I like that you explicitly call out their creation of new products based on customer feedback. While their position as a digitally-native ecommerce company has served them well to date, I’m curious whether you think they would ever open any brick and mortar stores. We’ve seen retailers like Allbirds Shoes and Casper Mattresses get their starts online, but then move to select brick and mortar stores. Whether this is to enable in-person try on or to drive brand awareness is yet to be seen, but I’m interested whether Stitch Fix will ultimately run into a wall that data as it exists today cannot solve for them.
It will definitely be interesting to see whether JP Morgan extends their coding training in the coming years. The trend of increasing analytics training for more ‘traditional’ hires is something we see in the consulting industry as well, so it’s not surprising that it’s happening in banking as well. Yet I do wonder what the benefits are of providing traditional banking hires with coding training, as opposed to hiring data scientists specifically. I imagine that it would be very difficult to train a banker up to the level of a data scientist and vice versa, so I’m curious as to whether they continue to cross-train both, or if they find a more synergistic way to have those two different functions work more collaboratively together.
It is interesting to think about 3D printing as cutting down R&D costs for a company like Chanel by reducing incremental dollars spent on prototyping mascara, since I suspected their runway collection 3D printed garments were more for show than for cost efficiencies. Along those lines, I wonder if they are looking into whether 3D printed components could be used for any of their garment production. That being said, they are likely to get more press for customer-facing 3D printed products than they would for back end improvements, so it all depends on whether their motivations are more focused on cost reduction vs. upside
The machine learning initiatives they have implemented to date are very interesting, and seem quite innovative for a brick and mortar grocery store. From what I understand, Kroger is fairly mission-driven and people-focused, especially with their front line employees, to a greater extent than some other grocery retailers. Given that, I do wonder what the effects of expanding machine learning into things such as auto-pick in distribution centers would be in terms of morale (though I do understand the need for cutting costs if they want to exist in the long term).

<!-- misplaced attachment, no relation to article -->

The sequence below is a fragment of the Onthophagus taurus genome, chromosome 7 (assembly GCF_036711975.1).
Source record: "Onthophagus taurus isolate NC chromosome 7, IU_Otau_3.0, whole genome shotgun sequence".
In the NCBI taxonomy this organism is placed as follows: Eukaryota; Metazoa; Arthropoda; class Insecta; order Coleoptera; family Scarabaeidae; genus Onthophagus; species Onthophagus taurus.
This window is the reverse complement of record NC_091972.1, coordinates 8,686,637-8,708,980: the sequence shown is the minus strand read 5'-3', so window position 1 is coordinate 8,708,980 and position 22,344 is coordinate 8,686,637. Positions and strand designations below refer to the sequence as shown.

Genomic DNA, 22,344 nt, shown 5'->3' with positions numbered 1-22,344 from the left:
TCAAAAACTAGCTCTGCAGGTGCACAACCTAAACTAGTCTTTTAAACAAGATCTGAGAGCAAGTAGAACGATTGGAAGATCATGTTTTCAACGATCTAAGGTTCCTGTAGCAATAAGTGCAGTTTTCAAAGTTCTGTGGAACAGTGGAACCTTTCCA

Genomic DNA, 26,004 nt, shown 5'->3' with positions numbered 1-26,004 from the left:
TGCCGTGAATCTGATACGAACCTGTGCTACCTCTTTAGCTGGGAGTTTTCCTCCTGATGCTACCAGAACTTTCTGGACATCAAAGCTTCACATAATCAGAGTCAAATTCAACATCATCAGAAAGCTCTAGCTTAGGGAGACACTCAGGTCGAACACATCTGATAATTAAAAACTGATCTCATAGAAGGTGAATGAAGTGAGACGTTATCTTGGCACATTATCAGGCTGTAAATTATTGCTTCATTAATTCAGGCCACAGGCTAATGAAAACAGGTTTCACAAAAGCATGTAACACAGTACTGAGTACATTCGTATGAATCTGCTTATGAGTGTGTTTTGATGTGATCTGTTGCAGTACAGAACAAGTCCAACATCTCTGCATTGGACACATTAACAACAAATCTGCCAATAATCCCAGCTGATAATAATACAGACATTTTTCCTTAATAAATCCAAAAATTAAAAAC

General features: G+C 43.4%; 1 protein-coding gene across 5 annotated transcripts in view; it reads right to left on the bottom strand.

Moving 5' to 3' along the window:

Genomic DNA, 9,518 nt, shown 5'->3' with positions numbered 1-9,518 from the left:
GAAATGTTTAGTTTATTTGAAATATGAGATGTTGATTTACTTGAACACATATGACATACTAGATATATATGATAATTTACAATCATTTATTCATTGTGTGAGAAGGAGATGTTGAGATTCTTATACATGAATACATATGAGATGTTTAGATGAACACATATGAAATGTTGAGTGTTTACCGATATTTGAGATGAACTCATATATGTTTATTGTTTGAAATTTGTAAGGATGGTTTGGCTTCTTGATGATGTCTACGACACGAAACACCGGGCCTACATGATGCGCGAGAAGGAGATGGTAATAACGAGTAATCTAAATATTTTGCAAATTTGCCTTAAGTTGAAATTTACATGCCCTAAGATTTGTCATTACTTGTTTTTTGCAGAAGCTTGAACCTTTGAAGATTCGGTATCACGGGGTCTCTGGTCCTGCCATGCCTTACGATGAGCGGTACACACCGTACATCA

I like the question you pose about whether we will continue to rely on physical documents such as IDs and passports in the future. When it comes to sensitive processes (such as airport security or even local voting), it seems as though physical documents and human interactions are valued to try and reduce risks of hacking / digital alteration. Yet that’s also subject to human error. It seems as though Jumio’s deep learning approach will serve them well for pioneering this work, and I’m curious to see how they are able to form partnerships over the next few years in order to help train the systems to an even better degree.
Agree with the response above–losing connections with customers could be a risk as these types of companies increase their use of machine learning and big data analytics. That being said, there are opportunities to leverage machine learning even further with unstructured data sources such as social media to further enhance customer understanding.